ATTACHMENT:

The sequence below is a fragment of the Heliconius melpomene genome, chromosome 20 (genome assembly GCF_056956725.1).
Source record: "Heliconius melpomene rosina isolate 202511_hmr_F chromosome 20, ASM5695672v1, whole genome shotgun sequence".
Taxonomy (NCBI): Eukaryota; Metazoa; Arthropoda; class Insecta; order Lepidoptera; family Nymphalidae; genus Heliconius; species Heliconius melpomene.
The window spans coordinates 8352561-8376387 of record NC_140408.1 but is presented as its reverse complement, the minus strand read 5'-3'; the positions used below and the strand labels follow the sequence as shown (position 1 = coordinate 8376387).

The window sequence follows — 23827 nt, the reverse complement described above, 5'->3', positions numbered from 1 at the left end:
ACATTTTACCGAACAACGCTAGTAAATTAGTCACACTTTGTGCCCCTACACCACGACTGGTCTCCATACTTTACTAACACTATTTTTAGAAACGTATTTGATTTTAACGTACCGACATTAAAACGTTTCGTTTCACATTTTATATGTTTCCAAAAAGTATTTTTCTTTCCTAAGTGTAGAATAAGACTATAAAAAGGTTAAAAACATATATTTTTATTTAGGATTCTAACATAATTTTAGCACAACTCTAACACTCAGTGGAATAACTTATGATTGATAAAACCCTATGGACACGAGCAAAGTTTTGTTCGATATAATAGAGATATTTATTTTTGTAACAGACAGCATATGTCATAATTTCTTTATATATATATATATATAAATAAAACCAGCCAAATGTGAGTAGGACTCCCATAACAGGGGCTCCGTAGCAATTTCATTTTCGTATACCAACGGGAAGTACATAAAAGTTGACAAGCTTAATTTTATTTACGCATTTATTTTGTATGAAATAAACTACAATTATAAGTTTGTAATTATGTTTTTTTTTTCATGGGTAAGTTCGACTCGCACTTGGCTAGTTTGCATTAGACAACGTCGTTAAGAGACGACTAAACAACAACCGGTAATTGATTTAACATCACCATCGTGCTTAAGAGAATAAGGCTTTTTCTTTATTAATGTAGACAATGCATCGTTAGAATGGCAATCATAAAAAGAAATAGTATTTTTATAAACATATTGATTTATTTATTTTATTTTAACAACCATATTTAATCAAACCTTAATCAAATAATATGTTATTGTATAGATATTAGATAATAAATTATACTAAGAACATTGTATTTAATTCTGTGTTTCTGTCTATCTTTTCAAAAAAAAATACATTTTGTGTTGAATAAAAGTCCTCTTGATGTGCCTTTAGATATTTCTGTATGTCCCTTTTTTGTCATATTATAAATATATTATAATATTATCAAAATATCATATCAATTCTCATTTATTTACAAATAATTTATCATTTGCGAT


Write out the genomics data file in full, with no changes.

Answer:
The sequence below is a fragment of the Heliconius melpomene genome, chromosome 20 (genome assembly GCF_056956725.1).
Source record: "Heliconius melpomene rosina isolate 202511_hmr_F chromosome 20, ASM5695672v1, whole genome shotgun sequence".
Taxonomy (NCBI): Eukaryota; Metazoa; Arthropoda; class Insecta; order Lepidoptera; family Nymphalidae; genus Heliconius; species Heliconius melpomene.
The window spans coordinates 8352561-8376387 of record NC_140408.1 but is presented as its reverse complement, the minus strand read 5'-3'; the positions used below and the strand labels follow the sequence as shown (position 1 = coordinate 8376387).

The window sequence follows — 23827 nt, the reverse complement described above, 5'->3', positions numbered from 1 at the left end:
ACATTTTACCGAACAACGCTAGTAAATTAGTCACACTTTGTGCCCCTACACCACGACTGGTCTCCATACTTTACTAACACTATTTTTAGAAACGTATTTGATTTTAACGTACCGACATTAAAACGTTTCGTTTCACATTTTATATGTTTCCAAAAAGTATTTTTCTTTCCTAAGTGTAGAATAAGACTATAAAAAGGTTAAAAACATATATTTTTATTTAGGATTCTAACATAATTTTAGCACAACTCTAACACTCAGTGGAATAACTTATGATTGATAAAACCCTATGGACACGAGCAAAGTTTTGTTCGATATAATAGAGATATTTATTTTTGTAACAGACAGCATATGTCATAATTTCTTTATATATATATATATATAAATAAAACCAGCCAAATGTGAGTAGGACTCCCATAACAGGGGCTCCGTAGCAATTTCATTTTCGTATACCAACGGGAAGTACATAAAAGTTGACAAGCTTAATTTTATTTACGCATTTATTTTGTATGAAATAAACTACAATTATAAGTTTGTAATTATGTTTTTTTTTTCATGGGTAAGTTCGACTCGCACTTGGCTAGTTTGCATTAGACAACGTCGTTAAGAGACGACTAAACAACAACCGGTAATTGATTTAACATCACCATCGTGCTTAAGAGAATAAGGCTTTTTCTTTATTAATGTAGACAATGCATCGTTAGAATGGCAATCATAAAAAGAAATAGTATTTTTATAAACATATTGATTTATTTATTTTATTTTAACAACCATATTTAATCAAACCTTAATCAAATAATATGTTATTGTATAGATATTAGATAATAAATTATACTAAGAACATTGTATTTAATTCTGTGTTTCTGTCTATCTTTTCAAAAAAAAATACATTTTGTGTTGAATAAAAGTCCTCTTGATGTGCCTTTAGATATTTCTGTATGTCCCTTTTTTGTCATATTATAAATATATTATAATATTATCAAAATATCATATCAATTCTCATTTATTTACAAATAATTTATCATTTGCGAT